2 babies in 5 weeks... slow on the take off, but amazing none the less! 38 more to go.  During my hour and a half drive home this morning, I was thinking this leg of my journey seems so surreal.  During each visit with women, the knowledge in my head is like swiss cheese with 'holes' of data missing.  I love filling the gaps.  I really do love learning... listening to the midwives I'm with, looking up evidence to support a practice or treatment, and learning from the women I meet.  Here's a synopsis of the last few weeks (my intentions were to keep up weekly = fail).

To receive the encouragement from my husband & boys to go and catch a baby is both humbling and empowering; metal speculums ARE better than plastic; menopause sucks (it was news to me that, generally speaking, women in their 60's are either not having sex any more or not very often - reality check); I found every cervix this last week - they can be a bit elusive sometimes; a small snip to the hymenal ring during 2nd stage can make a big difference (this is NOT an episiotomy, which should rarely be done by BTW); I've never seen so many shades of purple & blue inside a vagina after birth - it looks like a war took place in there!; LOVED spending a day with the Amish...they may have some interesting rules, but they exude peace, have a simpler way of living to be respected, and know how to tolerate labor & birth with little complaint; on the day I caught my first baby, on my drive home there was the biggest letter V front & center in the sky made by the paths of jet planes... Vivian knew how big of a moment this first 'catch' was for me; packing a lunch is wise; the warmth of a newborn baby in my hands feels like... love magnified.  I am blessed.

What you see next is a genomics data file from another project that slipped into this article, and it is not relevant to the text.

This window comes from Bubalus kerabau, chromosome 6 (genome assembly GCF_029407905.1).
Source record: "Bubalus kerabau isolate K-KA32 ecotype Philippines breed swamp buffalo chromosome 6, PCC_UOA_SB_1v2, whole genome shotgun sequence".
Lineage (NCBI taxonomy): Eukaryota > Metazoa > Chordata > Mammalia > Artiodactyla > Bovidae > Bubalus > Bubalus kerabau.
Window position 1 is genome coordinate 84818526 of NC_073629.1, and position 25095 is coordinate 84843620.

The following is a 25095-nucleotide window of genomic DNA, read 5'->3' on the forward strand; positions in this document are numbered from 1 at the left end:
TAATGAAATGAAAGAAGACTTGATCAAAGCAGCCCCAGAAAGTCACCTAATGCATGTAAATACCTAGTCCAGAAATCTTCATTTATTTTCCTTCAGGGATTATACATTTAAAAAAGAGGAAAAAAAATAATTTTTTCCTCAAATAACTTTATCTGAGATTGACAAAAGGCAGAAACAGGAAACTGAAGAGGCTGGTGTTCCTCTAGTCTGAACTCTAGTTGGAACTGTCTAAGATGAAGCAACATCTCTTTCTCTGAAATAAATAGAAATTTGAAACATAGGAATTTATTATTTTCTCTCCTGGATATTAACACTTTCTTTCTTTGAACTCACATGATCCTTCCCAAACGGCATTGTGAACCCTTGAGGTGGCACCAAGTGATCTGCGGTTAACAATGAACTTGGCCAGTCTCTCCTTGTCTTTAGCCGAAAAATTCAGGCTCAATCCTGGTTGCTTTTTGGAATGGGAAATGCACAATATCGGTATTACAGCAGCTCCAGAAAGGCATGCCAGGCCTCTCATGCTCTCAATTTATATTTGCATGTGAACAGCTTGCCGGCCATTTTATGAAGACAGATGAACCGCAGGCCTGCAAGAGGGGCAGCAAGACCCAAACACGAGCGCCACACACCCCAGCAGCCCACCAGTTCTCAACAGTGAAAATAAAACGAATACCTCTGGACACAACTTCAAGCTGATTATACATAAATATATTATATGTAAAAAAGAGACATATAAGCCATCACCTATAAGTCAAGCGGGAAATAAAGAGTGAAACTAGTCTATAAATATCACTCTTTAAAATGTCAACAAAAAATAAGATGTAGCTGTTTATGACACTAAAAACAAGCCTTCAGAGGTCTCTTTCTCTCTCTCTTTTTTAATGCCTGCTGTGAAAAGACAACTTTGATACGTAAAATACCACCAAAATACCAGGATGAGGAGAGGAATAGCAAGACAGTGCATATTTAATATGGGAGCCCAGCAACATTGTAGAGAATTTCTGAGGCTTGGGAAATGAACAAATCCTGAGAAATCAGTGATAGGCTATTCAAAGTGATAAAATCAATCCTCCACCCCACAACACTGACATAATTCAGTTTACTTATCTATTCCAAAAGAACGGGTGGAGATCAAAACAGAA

Monday, November 13, 2017

Awkwardly Comfortable

 Related image


Clinical Week 1: Awkwardly comfortable is what came to mind at the end of my second day in clinic as a student nurse midwife.  I've never felt this comfortable in a new role... ever.  With as much as I still need to learn, it felt so right.  A little synopsis of my two days...

Each pregnant belly is amazing in shape and with the little earned nuisances of scars, varying shades of the linea nigra, and tone.  To witness the eyes of 1st time parents light up instantly at the sound of their less than 10wk old baby's heartbeat is magical.  I want to learn to speak spanish well.  Thankful that the wet sticky substance found under a waistband while checking a fundal height was just left over sono gel (phew!).  I can't wait to master the Art of Leopold's Maneuvers.  Surrogacy is an indescribable gift to give another.  Is there such a thing as stylish comfortable shoes?  How amazing it was to witness a defensive, easily triggered Mom-to-be transition into someone who was relaxed and smiling by the end of her visit... she had been carrying fears and mistrust from a previous traumatic birth into this new pregnancy (I hope & pray I get to see a positive birth story unfold for her).  Seeing & feeling a baby move within a belly is just plain... spiritual.  So grateful to be on this journey!